Have you ever finished your drink at Starbucks, walked over to the trash and recycling area and wondered what to do with your cup, napkin, or lid?
It happens to me every time and I usually end up putting them all in the one place Starbucks doesn’t want me to put it – the trash can.
Outside of Starbucks, I work on websites in an area called Conversion Rate Optimization (CRO). In the digital world, a “conversion” is when a visitor to your website takes the action you want them to take – such as filling out a lead form, downloading an app, or buying something.
The best websites make it very clear as to what to do, and eliminate any distractions that may divert the user. One of the best proponents of CRO is Amazon that keeps making it easier and easier to find, select order and pay for our purchases. That’s part of the reason we all keep going back to Amazon – it’s just so easy.
So I decided to take my CRO skills and examine what is my problem with Starbucks Recycling.
I’ve been a patron for many years but I have to confess I still don’t know what is recyclable and what isn’t.
On the surface it seems pretty clear.
A paper cup is recyclable, right?
But what if you haven’t finished the coffee? Can you put the cup with the coffee in the recycle bin?
A plastic lid, no problem there.
A paper napkin, hmmm. If it’s smeared with food, is it still recyclable?
And every time I go to Starbucks I go through this process.
As I mentioned, good CRO involves making it very clear to the user exactly what it is you want them to do, and at the same time eliminate any distractions. So let’s take a look inside a Starbucks store and see how clear Starbucks has made it.
In the picture, you can see that the Recycle and Compost bins are right beside the Cream and Sugar stand which, just to complicate things, has a trash hole in the middle of it.
And that’s my first problem.
Because now I have to figure out what’s the difference between the three and what goes where.
Naturally I gravitate towards the Recycle and Compost slots. They are clearly marked which is nice. With Blue for Recycling (shouldn’t it be green?) Yellow for Compost.
Going back to CRO on websites, you want the call to action to be very clear, such as you see with buttons like “Buy Now” or “Learn More”. Those are easily understood directions.
In Starbucks case though, the call to action is “Recycle”, which begs the question of “what can I recycle”.
And that’s where eye-flow becomes important.
Websites with good CRO create a path for the eye to follow to the intended call to action button.
At Starbucks, the eyes have a couple of options:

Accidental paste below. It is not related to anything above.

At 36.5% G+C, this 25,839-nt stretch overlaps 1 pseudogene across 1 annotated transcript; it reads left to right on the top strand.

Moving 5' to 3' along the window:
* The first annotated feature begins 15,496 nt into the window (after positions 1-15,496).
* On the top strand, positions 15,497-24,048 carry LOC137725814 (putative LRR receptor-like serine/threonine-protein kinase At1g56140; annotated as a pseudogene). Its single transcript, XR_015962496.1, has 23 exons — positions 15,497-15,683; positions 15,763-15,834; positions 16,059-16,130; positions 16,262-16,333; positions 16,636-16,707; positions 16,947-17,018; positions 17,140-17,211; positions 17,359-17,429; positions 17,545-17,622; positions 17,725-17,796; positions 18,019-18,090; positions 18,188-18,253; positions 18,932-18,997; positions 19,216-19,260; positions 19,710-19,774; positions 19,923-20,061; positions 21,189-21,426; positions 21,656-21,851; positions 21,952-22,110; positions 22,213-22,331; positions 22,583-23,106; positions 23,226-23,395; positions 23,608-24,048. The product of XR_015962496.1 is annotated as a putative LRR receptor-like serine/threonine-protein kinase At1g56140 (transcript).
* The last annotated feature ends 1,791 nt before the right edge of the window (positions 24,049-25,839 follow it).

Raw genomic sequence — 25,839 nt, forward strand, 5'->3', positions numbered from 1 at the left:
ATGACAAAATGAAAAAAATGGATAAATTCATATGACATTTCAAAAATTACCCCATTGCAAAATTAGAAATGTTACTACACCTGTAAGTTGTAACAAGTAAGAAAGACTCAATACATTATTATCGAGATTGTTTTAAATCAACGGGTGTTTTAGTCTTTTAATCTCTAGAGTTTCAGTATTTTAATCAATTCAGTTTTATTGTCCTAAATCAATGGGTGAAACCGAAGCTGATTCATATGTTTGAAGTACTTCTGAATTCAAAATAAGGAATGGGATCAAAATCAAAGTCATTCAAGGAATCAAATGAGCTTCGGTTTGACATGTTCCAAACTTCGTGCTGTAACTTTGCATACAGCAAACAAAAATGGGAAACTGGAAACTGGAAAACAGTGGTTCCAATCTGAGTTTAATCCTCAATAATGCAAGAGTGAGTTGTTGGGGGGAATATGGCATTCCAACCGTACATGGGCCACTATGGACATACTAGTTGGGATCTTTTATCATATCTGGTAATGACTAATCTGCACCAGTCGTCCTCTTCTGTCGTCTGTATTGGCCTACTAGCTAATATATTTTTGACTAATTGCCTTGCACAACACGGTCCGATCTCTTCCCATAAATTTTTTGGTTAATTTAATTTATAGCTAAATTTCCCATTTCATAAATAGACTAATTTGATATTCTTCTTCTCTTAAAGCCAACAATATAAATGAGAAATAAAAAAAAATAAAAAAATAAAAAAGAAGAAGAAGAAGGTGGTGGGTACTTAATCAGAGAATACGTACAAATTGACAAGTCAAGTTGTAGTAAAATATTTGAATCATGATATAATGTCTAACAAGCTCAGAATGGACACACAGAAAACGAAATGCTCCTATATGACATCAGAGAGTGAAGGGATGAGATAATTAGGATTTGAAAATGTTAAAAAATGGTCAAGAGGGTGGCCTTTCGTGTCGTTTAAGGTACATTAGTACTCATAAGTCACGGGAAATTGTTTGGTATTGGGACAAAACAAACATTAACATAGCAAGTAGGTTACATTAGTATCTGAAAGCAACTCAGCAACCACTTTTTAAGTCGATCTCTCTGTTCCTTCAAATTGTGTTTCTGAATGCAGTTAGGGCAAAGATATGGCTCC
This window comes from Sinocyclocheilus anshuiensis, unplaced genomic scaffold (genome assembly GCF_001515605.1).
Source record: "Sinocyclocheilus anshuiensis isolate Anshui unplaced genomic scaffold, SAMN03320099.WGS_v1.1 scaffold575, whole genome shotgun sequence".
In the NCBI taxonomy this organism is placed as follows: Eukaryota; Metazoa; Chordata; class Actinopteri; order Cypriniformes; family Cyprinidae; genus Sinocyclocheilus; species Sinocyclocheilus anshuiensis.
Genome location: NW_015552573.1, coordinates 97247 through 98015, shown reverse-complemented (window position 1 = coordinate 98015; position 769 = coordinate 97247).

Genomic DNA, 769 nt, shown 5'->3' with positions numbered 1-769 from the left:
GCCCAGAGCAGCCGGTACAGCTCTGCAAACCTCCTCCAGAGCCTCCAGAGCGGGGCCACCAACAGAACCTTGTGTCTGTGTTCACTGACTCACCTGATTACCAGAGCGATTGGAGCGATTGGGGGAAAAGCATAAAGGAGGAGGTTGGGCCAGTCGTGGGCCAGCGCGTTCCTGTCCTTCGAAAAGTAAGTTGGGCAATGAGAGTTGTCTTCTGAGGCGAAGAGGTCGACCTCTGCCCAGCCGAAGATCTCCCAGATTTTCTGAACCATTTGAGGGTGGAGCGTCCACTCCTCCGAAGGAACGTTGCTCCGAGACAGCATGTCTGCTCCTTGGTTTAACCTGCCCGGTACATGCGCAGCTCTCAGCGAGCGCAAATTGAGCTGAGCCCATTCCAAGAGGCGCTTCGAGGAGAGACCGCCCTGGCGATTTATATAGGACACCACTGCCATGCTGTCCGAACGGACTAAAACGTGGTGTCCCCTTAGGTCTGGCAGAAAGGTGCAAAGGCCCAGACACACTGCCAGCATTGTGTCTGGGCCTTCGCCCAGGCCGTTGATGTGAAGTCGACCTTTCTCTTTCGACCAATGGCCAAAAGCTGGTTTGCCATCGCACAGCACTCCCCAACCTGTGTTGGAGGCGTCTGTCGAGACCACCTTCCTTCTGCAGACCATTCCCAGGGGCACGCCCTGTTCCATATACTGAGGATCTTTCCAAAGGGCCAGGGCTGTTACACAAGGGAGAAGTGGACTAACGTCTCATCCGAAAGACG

- Downwards to the “Recycle” hole. Hmm, that doesn’t answer the question in my mind of what to put in there, or
- To the right where bright Yellow text is trying to catch my eye. But wait. That says “Compost.” I still don’t know what to recycle
So I have to look further. And at this point I’m starting to feel stupid, especially if someone is behind me.
Finally my eyes look below the Recycle hole and I see what Starbucks wants me to recycle.
- Cups and lids
- Aluminum and glass
- Plastic and paper
That’s better, but it’s still not enough. What if the paper is soiled?
Now there’s a line of people behind me!
But I’m not giving up, because I really want to recycle.
So I look over to the Compost area and see that soiled paper goes there. Finally!
There’s just one problem. It takes too long.
I usually don’t go through all of that.
Instead I just throw it all in one of the holes, and it’s usually the trash because I don’t want to screw up the recycling by putting the wrong stuff in there.
I thought this could just me, but I’ve talked to several friends about this and many had the same reaction. There has to be a better solution, right?
What Starbucks could learn from SeaTac airport
I was flying to San Diego recently out of SeaTac airport. There’s a fantastic eating area in front of the “C” gates so before the flight, I ordered a Starbucks.
By coincidence, I saw an airport worker emptying out the trash and recycling in the eating area so I went over to see how SeaTac tackled the recycling and boy do they do CRO well.
Look at the pictures.
Massive headlines – “trash” and “recycling”. Even better, direclty below these words are pictures of what goes where.
And look at how the picture has a downward arrow below pointing to where to put the stuff.
A perfect eyeflow.
I think the guy thought I was crazy talking a picture of the signs so I explained to him why I was doing it.
We had a good chat about recycling but it was his final comment that me made me laugh.
“Those Starbucks cups? They go in the trash, we don’t recycle them.”